Students at the University of Maryland, College Park could have the cost of sex-change surgery covered by their health insurance next school year, joining a nationwide trend of private- and public-sector employers offering the benefit.
Insurance firms vying to cover the roughly 3,100 students who use the university health plan have been asked to structure proposals to cover sex reassignment surgery. The university expects to choose an insurance provider for the 2014-2015 school year this month.
Transgender-rights advocates say that because surgical gender reassignment is so rare, offering the benefit comes with minimal cost and could be a powerful recruitment and retention tool.
"Even just the possibility that students could obtain these services goes a long way toward providing a welcoming campus," said Joe Ehrenkrantz, the Student Government Association's diversity director.
Fifty universities across the nation and hundreds of Fortune 500 companies cover sex reassignment surgery — a trend that gathered steam in the past decade amid a growing acceptance of lesbian, gay, bisexual and transgender people in the U.S.
That acceptance, bolstered by changes including the legalization of same-sex marriage in more states, set the stage for college students to ask for the surgery coverage, said Anand Kalra, of the Transgender Law Center in Oakland, Calif.
"Historically, people have been trying to make things work in the gender they were assigned at birth, but more and more we're seeing people being able to come out younger," Kalra said.
But whether the University of Maryland decides to offer the coverage depends on how much it would add to premiums paid by all students on the plan, said Sacared Bodison, director of the university's Health Center. She expects it to add about $12 to $15 to the current premium of $1,363 a year, an increase of about 1 percent.
If the bids from insurers come in significantly higher, Bodison said, she would seek student input. The idea to explore offering the coverage, she said, was "really instigated by students."
Mykell Hatcher-McLarin, a senior from Baltimore who was born female but identifies as male, started an online fundraiser and is saving from a part-time campus job to pay out of pocket for chest masculinization surgery. The procedure is expected to cost at least $7,000.
"You see yourself in a certain way and your physical self doesn't match up with it, and there's nothing you can do but get surgery," said Hatcher-McLarin, who is on his mother's health care plan, which doesn't cover the surgery. "It's something that I want for myself but it's also something that I need."
Hatcher-McLarin, who has advocated for transgender-friendly policies on campus, said he plans to use a Maryland-based surgeon who doesn't take insurance, but that many of his transgender friends would like to get their operations done by a popular surgeon in Florida who takes all types of insurance.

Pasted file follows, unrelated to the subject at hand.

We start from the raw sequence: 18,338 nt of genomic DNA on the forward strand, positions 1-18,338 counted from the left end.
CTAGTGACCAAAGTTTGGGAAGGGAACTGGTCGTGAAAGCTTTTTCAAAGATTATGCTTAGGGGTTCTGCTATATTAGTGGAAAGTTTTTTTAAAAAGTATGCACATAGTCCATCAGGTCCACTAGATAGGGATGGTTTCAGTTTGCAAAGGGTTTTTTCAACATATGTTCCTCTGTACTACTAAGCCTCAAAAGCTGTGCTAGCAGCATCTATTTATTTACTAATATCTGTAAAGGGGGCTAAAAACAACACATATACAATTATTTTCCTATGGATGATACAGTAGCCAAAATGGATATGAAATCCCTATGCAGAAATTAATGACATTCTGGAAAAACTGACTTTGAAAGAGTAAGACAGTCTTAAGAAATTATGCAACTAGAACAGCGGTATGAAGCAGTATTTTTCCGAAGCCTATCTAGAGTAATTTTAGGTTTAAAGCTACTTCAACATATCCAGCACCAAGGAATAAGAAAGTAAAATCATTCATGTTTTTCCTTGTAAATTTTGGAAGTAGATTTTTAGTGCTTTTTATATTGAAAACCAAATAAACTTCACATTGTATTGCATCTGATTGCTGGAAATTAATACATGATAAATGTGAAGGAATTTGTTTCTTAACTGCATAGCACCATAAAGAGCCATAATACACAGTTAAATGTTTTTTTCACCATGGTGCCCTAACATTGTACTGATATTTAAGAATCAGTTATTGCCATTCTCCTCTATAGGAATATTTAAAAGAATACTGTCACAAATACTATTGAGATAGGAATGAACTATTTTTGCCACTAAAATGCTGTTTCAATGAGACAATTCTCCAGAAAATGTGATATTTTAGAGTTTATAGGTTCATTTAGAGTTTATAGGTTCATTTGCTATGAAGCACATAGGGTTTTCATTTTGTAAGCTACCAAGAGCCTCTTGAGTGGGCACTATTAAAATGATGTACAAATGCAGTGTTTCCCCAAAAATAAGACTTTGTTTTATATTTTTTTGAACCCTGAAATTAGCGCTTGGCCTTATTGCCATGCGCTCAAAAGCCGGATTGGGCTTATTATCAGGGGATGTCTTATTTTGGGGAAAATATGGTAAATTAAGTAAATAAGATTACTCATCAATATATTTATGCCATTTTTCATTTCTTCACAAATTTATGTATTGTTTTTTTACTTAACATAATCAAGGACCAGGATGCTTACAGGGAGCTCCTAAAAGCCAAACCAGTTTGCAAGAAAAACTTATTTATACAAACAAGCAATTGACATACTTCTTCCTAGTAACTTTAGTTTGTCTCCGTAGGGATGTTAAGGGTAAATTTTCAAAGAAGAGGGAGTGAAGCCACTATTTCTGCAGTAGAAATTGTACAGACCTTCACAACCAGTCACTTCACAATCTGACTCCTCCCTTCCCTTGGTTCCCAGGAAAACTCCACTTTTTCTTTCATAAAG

Hatcher-McLarin, 21, said the university has become more accepting of transgender students since he came out two years ago. But he expected that adding the coverage would stir some opposition on campus. He pointed to a recent decision to offer mixed-gender housing on campus for students who prefer to live with the sex with which they identify or with friends of a different gender.
"There's already a conversation around exclusive housing and making exceptions for transgender people, so I'm confident it'll come up," Hatcher-McLarin said.
The university does not track how many students on campus identify as transgender and could not estimate how many would take advantage of the benefit. The Transgender Law Center estimates 2 percent to 5 percent of the general population is transgender to some degree, though the percentage of people who undergo surgical transition is much smaller.
For the University of Maryland, College Park, several recent measures were aimed at making transgender students feel more welcome on campus. The university already covers hormone therapy for transgender students under its health insurance plan, and the University System of Maryland last year added "gender identity or expression" to its anti-discrimination policy.
Ehrenkrantz said advocates on campus were encouraged by studying what other universities were doing with transgender health benefits.
Fifty universities — none in Maryland — currently cover sex reassignment surgery, including Yale, Northwestern, American and Harvard, according to Campus Pride, an advocacy group that tracks the issue. Another 19, including UMCP, cover hormone therapy.
"When people don't have proper coverage, sometimes they turn to self-medication or self-harm as ways to cope," said Nick Sakurai, associate director of the LGBT Equity Center at College Park.
"Surgical transition is not something that every trans person is interested in having, or needs to have, but I think for those that need that access, it can be an issue of quality of life. It can be an issue of not having depression, not having anxiety," he said.